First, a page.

In a series of posts, Zaenia Rogers of the tax practice The VAT Consultancy unravels some of the complex VAT rules governing listed buildings. In this post, Zaenia shows how you can save on your project costs through careful planning.
People are still investing time and money in restoring Britain’s listed properties despite the economic downturn. This we know from the increasing number of projects we are being engaged to advise on.
So we thought it was timely to shed some light on the complex combination of legislation and case law when it comes to VAT and listed buildings, highlighting not only some of the problems we encounter, but also how, with a bit of careful planning, they can achieve a reduced rate of 5% or zero-rating on VAT.
A typical case for us will entail a client who owns a listed dwelling with various outbuildings. They want to embark on major alteration and repair works.
Here are the top five pitfalls we see property owners fall into and some expert advice for avoiding them:
1. Planning and Listed Planning Consent wording too specific:
One of the loops to jump through before zero-rating may be achieved (i.e. this is where your builder can charge his services to you with no VAT), is to comply with the criteria that states the ‘alterations’ are covered by the listed planning consent. A specifically worded consent may therefore lead to many problems in VAT terms, therefore careful upfront planning on the wording required is imperative.
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2. Contractor’s liability:
The VAT liability will be that of your contractor and therefore careful negotiation with them is the key to ensuring that they agree with your project breakdown.
3. Separate outbuildings issue:
This is complex and so is a common area of error for contractors. In some cases the contractor may assume that, as the outbuildings are also listed, the same rules apply for VAT purposes. Although this view is incorrect, it would be beneficial for any property owner engaging the contractor! However, be warned. Some contractors may have clauses in their contracts to allow them to recover VAT from their clients where too little was originally charged so keeping silent when the contractor has the liability wrong is not always the best course of action. On many large projects our clients are keen to make sure the final invoice lays the VAT issue to rest.
4. Buying direct:
Many property owners are keen to order many of the specific items for their property themselves. In a recent case, a client was about to order their fireplaces direct from a supplier who would not also install them, it would be the main contractor who would do so. The fireplace was an approved alteration due to the fact it was being ‘opened up’. The best advice for the client here was to make sure the main contractor had the invoice made out to them and then he could supply on the fireplace as part of the zero-rated approved alteration. If the client had purchased this personally they would have been charged VAT which they would have been unable to recover. As the main contractor was making a taxable supply, they themselves could recover the VAT and supply on with installation to the client with zero VAT.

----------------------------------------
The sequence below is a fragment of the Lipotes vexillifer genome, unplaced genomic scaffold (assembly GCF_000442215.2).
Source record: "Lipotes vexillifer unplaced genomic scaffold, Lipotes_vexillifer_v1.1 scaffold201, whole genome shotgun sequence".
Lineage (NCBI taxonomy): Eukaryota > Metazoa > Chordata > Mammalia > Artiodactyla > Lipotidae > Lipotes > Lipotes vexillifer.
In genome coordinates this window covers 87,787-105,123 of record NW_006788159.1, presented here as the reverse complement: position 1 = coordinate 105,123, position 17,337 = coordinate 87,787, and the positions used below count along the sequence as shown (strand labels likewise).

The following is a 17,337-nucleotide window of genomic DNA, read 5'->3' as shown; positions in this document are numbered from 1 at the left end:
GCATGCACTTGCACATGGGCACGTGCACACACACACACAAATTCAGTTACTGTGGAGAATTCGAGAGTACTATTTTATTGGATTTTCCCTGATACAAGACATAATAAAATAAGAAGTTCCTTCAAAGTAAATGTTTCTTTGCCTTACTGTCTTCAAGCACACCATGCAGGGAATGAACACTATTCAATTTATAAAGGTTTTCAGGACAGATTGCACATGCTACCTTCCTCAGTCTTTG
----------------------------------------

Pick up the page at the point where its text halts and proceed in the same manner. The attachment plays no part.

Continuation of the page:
5. Explore other VAT rates:
Some clients are happy to achieve zero rating from the builder on part of the overall project (100% is unlikely to ever be achieved as certain items such as carpets, repairs or architects fees are always standard rated). However, a recent project showed the benefits of having an expert view. We reviewed a project that had already been analysed into zero and standard rated items. The split was 40% zero rated, the rest standard. However, on review we also applied the reduced rate, currently 5% (in this case applicable because the property had been empty for the last 2 years). This meant that 60% of the project should have been at 5% VAT, saving 12.5%, c£90K, for this particular client!
I would always advise careful tax planning right from the beginning. It is best to be clear with a contractor up front as to where liability lies. That will not only ensure everyone knows what they are responsible for, but will also stop VAT becoming an issue later on. Believe me, with building work always a disruption for the property owner, you will want to have as much peace of mind as possible.
In future posts, Zaenia will discuss specific technical terms and what they mean for a property owner.
The VAT Consultancy has been recognised as The Best Tax Team in a Boutique Firm at the Taxation Awards. For more information, call 01962 735350 or visit www.thevatconsultancy.com.
The VAT Consultancy is a member of ProjectBook, which has been created to help owners of listed or period properties understand how their buildings work and to help them find appropriate craftsmen, products and specialist information. The online Heritage Register contains over 540 registered businesses, the largest directory of its type in the UK. For more information, visit www.projectbook.co.uk.
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